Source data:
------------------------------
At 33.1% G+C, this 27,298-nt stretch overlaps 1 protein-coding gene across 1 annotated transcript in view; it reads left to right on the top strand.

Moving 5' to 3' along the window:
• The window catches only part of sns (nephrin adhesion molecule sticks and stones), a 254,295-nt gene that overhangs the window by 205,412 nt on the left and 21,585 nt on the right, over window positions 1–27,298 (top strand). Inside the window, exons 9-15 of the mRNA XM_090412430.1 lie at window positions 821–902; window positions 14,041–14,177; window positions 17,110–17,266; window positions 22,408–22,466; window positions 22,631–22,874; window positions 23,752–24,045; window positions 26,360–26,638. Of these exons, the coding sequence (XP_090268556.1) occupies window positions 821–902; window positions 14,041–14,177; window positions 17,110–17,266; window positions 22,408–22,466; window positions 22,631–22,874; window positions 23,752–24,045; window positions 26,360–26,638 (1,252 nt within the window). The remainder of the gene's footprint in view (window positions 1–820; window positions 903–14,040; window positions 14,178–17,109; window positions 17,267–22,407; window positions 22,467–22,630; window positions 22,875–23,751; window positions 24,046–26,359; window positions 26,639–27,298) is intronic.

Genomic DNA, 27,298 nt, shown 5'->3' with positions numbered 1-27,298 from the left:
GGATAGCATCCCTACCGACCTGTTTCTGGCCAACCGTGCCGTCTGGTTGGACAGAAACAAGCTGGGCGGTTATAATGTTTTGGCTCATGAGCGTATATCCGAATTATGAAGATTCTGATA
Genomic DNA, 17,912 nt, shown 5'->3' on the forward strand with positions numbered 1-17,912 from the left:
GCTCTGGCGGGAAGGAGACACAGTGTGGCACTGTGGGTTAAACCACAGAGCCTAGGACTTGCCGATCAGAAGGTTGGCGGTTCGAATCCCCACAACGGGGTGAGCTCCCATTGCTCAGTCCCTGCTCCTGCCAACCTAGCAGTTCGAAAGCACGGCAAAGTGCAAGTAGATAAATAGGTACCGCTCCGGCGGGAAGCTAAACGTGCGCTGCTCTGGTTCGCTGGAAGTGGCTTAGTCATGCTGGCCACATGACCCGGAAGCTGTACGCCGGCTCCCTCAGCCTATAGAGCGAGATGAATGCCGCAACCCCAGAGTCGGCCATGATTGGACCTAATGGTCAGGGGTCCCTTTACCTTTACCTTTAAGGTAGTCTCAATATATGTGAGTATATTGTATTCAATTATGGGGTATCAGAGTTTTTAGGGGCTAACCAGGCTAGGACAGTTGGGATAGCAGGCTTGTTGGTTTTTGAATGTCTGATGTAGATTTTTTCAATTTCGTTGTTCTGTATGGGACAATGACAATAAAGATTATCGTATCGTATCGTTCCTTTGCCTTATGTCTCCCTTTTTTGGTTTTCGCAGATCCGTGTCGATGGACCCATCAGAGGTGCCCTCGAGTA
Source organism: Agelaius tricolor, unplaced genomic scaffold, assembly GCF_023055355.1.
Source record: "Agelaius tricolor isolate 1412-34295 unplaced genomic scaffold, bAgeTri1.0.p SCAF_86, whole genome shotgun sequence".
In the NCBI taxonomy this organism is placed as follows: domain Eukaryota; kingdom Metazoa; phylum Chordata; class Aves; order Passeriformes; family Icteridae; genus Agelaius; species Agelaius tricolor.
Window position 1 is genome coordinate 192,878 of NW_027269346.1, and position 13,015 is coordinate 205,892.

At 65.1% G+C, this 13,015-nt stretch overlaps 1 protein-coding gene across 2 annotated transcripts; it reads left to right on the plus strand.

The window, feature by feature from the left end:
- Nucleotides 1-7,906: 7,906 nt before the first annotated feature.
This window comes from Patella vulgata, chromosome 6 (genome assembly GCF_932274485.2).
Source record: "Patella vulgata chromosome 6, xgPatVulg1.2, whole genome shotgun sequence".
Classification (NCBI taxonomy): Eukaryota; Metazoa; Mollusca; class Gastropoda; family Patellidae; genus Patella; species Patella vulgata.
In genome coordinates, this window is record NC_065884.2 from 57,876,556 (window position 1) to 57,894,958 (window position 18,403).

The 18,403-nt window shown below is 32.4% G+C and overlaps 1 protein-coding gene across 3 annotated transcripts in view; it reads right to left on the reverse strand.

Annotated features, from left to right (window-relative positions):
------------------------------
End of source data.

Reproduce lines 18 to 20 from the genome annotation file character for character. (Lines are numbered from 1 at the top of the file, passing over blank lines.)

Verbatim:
In genome coordinates, this window is record NC_065884.2 from 57,876,556 (window position 1) to 57,894,958 (window position 18,403).

The 18,403-nt window shown below is 32.4% G+C and overlaps 1 protein-coding gene across 3 annotated transcripts in view; it reads right to left on the reverse strand.

Annotated features, from left to right (window-relative positions):